So, Angry Scientist and Mr. Woodard, I leave it to you now. The ball’s in your court. Absent your producing some independently verifiable evidence, I continue to conclude that this story is probably an urban legend. What you have both posted thus far in response to criticism and skeptical questions remains utterly unconvincing to anyone with a modicum of critical thinking skills, and, no, pictures alone are not convincing. You both seem to think that I’m terrified of “getting egg on my face,” but I’d turn the question back at both you and Mr. Woodard and ask: Are you afraid to share in the egg splatter?

Hopefully, people with skepticism and critical thinking abilities will continue keep the pressure on the Angry Scientist and Mr. Woodard to put up or shut up regarding their evidence supporting the Chad Jessop story. After all, his story, if true, would indeed be outrageous and worth getting worked up over. Evidence, first, though, and outrage later if outrage is appropriate. At the moment, the cart is being put before the horse. As for the eggs, bring ‘em on. After all, one of my favorite TV shows is Dirty Jobs.

ALL POSTS ON THIS STORY THUS FAR:

  1. The story of the 17-year-old with melanoma being forced to undergo chemotherapy: Urban legend?
  2. Thomas Cowles twisting in the wind defending the “cancer boy” urban legend
  3. An update on the youth who “cured himself” of melanoma, Chad Jessop
  4. One last update (for now) on the youth who “cured himself” of melanoma, Chad Jessop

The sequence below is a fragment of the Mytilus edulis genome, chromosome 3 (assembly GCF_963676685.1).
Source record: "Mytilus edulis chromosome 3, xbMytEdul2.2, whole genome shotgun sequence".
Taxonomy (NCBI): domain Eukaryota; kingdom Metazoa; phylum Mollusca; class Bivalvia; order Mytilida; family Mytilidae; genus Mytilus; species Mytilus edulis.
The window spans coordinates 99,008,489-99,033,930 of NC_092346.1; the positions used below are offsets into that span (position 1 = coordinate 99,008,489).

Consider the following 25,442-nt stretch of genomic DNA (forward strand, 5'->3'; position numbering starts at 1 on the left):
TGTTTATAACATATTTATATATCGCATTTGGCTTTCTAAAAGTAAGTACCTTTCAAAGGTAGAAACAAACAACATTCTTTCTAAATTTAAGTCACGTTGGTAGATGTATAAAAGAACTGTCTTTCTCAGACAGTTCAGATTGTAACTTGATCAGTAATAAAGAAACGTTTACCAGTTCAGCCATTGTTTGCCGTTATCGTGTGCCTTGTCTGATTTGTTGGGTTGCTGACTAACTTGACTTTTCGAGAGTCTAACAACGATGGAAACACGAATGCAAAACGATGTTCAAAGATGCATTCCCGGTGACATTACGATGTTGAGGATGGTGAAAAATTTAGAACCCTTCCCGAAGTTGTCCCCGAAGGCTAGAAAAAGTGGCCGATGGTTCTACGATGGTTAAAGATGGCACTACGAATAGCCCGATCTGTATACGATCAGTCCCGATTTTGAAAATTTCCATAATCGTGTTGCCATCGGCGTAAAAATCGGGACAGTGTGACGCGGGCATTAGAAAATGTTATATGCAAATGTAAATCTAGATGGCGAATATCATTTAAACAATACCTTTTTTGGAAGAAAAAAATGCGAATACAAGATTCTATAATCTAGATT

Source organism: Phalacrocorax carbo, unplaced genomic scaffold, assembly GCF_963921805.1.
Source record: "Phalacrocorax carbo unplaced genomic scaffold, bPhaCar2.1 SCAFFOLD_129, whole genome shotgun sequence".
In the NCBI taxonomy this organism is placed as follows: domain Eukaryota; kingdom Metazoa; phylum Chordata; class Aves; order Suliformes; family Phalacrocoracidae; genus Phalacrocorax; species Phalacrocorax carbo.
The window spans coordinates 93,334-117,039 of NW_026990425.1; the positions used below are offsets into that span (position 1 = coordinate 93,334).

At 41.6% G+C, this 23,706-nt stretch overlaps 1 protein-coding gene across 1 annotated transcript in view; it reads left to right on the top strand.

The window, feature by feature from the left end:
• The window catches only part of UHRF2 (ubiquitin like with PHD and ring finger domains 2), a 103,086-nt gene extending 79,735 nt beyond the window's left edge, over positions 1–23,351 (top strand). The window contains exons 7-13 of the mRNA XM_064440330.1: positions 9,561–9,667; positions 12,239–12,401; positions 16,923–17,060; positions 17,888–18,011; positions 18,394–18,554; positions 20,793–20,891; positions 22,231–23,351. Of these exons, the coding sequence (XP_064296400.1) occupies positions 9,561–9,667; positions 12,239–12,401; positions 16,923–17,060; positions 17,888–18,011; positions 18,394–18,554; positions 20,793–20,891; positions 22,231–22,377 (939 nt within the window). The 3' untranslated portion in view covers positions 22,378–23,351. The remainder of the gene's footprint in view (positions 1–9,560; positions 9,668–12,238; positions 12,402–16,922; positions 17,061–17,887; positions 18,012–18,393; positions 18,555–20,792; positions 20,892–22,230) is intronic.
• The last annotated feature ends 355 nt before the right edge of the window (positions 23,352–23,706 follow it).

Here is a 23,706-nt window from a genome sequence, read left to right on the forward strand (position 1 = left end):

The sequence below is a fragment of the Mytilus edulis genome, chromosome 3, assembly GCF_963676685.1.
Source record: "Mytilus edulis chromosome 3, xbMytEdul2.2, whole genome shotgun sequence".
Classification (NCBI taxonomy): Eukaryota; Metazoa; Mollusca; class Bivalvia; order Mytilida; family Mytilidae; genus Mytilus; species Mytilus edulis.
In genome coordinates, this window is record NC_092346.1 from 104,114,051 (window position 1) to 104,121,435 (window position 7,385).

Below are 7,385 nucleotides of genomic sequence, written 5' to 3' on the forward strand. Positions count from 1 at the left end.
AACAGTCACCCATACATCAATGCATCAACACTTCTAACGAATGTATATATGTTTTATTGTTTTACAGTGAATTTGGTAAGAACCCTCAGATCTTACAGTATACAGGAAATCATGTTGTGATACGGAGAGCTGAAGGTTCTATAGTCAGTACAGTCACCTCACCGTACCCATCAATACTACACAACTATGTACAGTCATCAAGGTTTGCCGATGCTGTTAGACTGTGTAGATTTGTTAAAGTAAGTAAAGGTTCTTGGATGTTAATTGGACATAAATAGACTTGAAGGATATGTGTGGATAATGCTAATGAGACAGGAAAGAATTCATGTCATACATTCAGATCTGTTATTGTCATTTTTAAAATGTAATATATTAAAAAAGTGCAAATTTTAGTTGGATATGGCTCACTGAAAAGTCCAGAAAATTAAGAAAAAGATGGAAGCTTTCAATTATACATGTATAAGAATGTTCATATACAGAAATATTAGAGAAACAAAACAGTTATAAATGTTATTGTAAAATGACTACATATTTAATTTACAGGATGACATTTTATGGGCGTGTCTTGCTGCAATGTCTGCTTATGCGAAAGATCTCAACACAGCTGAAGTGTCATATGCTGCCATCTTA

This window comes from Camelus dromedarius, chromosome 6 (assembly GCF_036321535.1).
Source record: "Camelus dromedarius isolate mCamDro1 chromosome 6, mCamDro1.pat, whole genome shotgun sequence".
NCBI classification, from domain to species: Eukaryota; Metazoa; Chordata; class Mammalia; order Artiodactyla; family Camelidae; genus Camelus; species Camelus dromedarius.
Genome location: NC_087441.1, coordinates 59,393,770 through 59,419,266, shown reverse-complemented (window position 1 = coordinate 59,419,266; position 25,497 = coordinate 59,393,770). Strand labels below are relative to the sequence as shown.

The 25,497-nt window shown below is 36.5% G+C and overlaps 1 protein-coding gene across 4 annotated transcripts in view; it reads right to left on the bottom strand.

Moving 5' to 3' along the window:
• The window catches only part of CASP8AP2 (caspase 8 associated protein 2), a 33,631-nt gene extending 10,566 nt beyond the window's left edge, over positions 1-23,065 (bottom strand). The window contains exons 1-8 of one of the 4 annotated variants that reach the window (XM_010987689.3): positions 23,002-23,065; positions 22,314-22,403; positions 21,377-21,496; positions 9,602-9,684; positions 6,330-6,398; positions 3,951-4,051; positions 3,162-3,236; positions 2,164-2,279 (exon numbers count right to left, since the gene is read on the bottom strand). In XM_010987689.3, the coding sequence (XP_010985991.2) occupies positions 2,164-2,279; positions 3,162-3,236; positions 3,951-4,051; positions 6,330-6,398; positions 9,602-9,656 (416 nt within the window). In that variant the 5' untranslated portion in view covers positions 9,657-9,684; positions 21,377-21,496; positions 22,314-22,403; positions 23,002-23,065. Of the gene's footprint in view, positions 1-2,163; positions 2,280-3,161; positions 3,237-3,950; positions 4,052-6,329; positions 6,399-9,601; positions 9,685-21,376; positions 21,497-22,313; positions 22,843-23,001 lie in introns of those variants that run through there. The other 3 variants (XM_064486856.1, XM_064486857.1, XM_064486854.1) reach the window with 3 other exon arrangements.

5. “I have seen the light! The Chad Jessop melanoma story happened. Really.”
  6. Lee Woodard on the Chad Jessop melanoma story: “Why would I promote a hoax?”

OTHER SKEPTICAL TAKES:

  1. Legendary Legend or Mysterious Mystery?

PUBLICATIONS REFERENCED:

  1. Dear Health Freedom Fighters (September 12, 2007)
  2. The Gary Null Show 9/13/2007 (The relevant segment is at approximately the 11:45 minute mark.)
  3. Mother Jailed, Put On Trial for Curing Her Son of Melanoma (October 3, 2007)
  4. Mother Jailed, Put On Trial for Curing Her Son of Melanoma (published in the Los Angeles Free Press on 11/12/2007, PDF here)

Comments

  1. #1 TheProbe
    November 15, 2007

    The questions asked by Robin, and you, should be specifically enumerated for The AngryScientist(?) and Woodard to answer. Of course, once they start posting information that may be verifiable, it would behoove someone to go and verify it.

    They will not do it. They cannot do it.

  2. #2 NoAstronomer
    November 15, 2007

    A gag order, as far as I know, should be public information.